Earth’s water cycle is denatured because the soil does not hold water well enough. Hence too much runoff to the surface water with attendant flooding and erosion, both field and streambank. Too much surface water in a warming environment leads to excessive rain as well as flooding. You see where this goes.

It is apparent that our pasture soils hold water better than those under a cropping use. Note the crumb structure with its openness between and among fragments. This is evidence of an abundance of little critters in the soil, millions of species, most of them yet unknown. Their presence is in itself evidence of a higher proportion of carbon in the soil. We know this to be true because we have a higher organic matter reading in our pastures than in our cropping areas. Soil organic matter is about 58% carbon. Our farm has high readings in both pastures and cropping practices, which is very encouraging to us. But our levels, at five to six and a half percent organic matter, are still only half of what they were thought to be at the time of white settlement. It is sobering to realize that in the short time of three or four generations that amount of carbon was lost to the air through tillage, which exposes the soil and burns off organic matter. Since organic matter level is generally read in terms of the top six inches of the soil, each tilled acre has contributed a tremendous weight of carbon to the atmosphere in that time. I am not mathematically adept enough to quantify this. It is, in any case, huge.  Is it comparable to the loads dumped by coal burning and petroleum use?

So one of the things we can try to do in order to help stabilize the water cycle is to change the carbon cycle on the farm. We do this, in farm terms, by building organic matter in the soil. And we know that not only does tillage of the soil work against building organic matter, but also that a planned grazing practice encourages organic matter. This is because of the essentially “pulsing” effect of the animal impact. The periodic grazing of the plants cause them to slough off some of the root structure building humus-organic matter-in the soil. It is this event, plus the regrowth of those same roots as the grass grows back, which kicks the activity of the soil critters into high gear and will increase the amount of carbon in the soil over time.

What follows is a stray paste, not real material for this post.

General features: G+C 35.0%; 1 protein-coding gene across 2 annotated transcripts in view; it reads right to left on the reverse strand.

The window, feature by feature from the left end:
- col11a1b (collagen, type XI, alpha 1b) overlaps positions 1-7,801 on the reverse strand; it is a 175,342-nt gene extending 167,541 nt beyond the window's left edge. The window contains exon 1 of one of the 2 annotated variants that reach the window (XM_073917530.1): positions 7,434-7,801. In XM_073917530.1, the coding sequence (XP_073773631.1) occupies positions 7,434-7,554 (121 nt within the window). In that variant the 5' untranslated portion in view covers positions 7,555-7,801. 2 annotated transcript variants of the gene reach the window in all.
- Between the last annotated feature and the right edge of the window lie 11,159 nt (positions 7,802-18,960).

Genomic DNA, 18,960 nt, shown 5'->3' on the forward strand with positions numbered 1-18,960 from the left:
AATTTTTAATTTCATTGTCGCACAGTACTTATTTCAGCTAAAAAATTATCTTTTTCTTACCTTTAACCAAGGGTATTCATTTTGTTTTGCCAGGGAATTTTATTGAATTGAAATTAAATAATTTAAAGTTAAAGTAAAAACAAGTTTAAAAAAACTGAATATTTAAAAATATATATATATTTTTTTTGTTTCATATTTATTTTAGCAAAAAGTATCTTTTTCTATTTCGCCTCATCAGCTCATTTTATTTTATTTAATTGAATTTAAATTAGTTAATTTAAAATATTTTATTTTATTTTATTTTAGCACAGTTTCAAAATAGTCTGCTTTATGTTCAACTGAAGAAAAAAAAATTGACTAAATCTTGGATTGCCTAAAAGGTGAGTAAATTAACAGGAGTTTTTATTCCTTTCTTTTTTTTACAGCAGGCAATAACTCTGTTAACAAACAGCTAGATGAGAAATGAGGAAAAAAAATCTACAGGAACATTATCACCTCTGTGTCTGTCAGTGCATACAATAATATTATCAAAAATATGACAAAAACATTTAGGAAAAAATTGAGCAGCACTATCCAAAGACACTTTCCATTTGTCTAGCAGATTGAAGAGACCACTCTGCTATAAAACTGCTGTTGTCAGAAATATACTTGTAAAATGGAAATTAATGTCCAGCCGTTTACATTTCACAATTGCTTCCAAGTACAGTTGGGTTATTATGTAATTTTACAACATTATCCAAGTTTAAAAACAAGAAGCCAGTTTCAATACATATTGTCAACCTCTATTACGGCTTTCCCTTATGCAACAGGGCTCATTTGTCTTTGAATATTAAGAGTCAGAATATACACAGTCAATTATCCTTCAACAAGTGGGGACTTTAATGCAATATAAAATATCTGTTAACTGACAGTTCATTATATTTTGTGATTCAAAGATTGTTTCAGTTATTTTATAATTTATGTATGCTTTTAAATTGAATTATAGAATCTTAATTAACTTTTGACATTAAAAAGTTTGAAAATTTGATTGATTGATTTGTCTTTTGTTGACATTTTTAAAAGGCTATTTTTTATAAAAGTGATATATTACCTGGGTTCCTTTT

Sunday, September 9, 2018


 Tools to help you hear what your farm is trying to tell you are simple enough-in this case a spade and several pails.  Pictured to the right here are two samples from our farm, spaded up today, September 9th, 2018, just five days after our most recent rain which was two and a half inches.  This of course is the latest installment of another very wet season here, the third in a row.

The samples above are from our corn field, a field now three years in row crop (corn-soybeans-corn) on the left in my right hand and on my left, and your right, from our permanent pastures, seeded twenty years ago and grazed rotationally in a managed system.  Note the fracturing of the soil under grass, the way in which the roots have divided the soil mass into stable particles not very subject to erosion.  There is very much soil life in the pasture sample, virtually millions of little critters doing their thing in a healthy soil.  This soil structure with all its pore space stands up well to excessive rainfall as the formation constantly allows the admission of air.    
The other sample, in contrast is showing the stress of the wet weather.  Even in our soils with their high organic matter content and even with our practice of holding each parcel in row crop for three years only before it goes back to hay production, the soil simply cannot maintain the structure under the pounding rains and is susceptible to ponding, runoff and erosion.  This soil needs more roots in the ground for more of the year.  It shows that we need to improve in our use of cover crops to provide that.